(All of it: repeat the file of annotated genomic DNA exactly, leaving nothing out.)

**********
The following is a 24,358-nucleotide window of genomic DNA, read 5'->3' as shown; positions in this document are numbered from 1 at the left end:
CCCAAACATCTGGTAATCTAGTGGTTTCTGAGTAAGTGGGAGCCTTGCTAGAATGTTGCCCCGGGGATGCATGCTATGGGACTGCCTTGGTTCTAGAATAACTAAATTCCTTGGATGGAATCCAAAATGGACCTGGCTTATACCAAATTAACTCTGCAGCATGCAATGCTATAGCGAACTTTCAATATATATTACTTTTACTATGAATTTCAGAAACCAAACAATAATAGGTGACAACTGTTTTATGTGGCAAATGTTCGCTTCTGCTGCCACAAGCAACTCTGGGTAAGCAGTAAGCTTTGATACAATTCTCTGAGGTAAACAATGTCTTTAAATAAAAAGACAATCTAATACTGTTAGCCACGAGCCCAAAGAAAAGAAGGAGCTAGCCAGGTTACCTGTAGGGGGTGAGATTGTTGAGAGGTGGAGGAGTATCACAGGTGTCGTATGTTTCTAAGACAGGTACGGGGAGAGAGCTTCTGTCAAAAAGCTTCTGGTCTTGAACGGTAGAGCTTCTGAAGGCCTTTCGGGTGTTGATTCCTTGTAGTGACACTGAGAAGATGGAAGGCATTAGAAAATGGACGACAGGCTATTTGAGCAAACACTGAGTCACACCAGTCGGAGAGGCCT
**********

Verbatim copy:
The following is a 24,358-nucleotide window of genomic DNA, read 5'->3' as shown; positions in this document are numbered from 1 at the left end:
CCCAAACATCTGGTAATCTAGTGGTTTCTGAGTAAGTGGGAGCCTTGCTAGAATGTTGCCCCGGGGATGCATGCTATGGGACTGCCTTGGTTCTAGAATAACTAAATTCCTTGGATGGAATCCAAAATGGACCTGGCTTATACCAAATTAACTCTGCAGCATGCAATGCTATAGCGAACTTTCAATATATATTACTTTTACTATGAATTTCAGAAACCAAACAATAATAGGTGACAACTGTTTTATGTGGCAAATGTTCGCTTCTGCTGCCACAAGCAACTCTGGGTAAGCAGTAAGCTTTGATACAATTCTCTGAGGTAAACAATGTCTTTAAATAAAAAGACAATCTAATACTGTTAGCCACGAGCCCAAAGAAAAGAAGGAGCTAGCCAGGTTACCTGTAGGGGGTGAGATTGTTGAGAGGTGGAGGAGTATCACAGGTGTCGTATGTTTCTAAGACAGGTACGGGGAGAGAGCTTCTGTCAAAAAGCTTCTGGTCTTGAACGGTAGAGCTTCTGAAGGCCTTTCGGGTGTTGATTCCTTGTAGTGACACTGAGAAGATGGAAGGCATTAGAAAATGGACGACAGGCTATTTGAGCAAACACTGAGTCACACCAGTCGGAGAGGCCT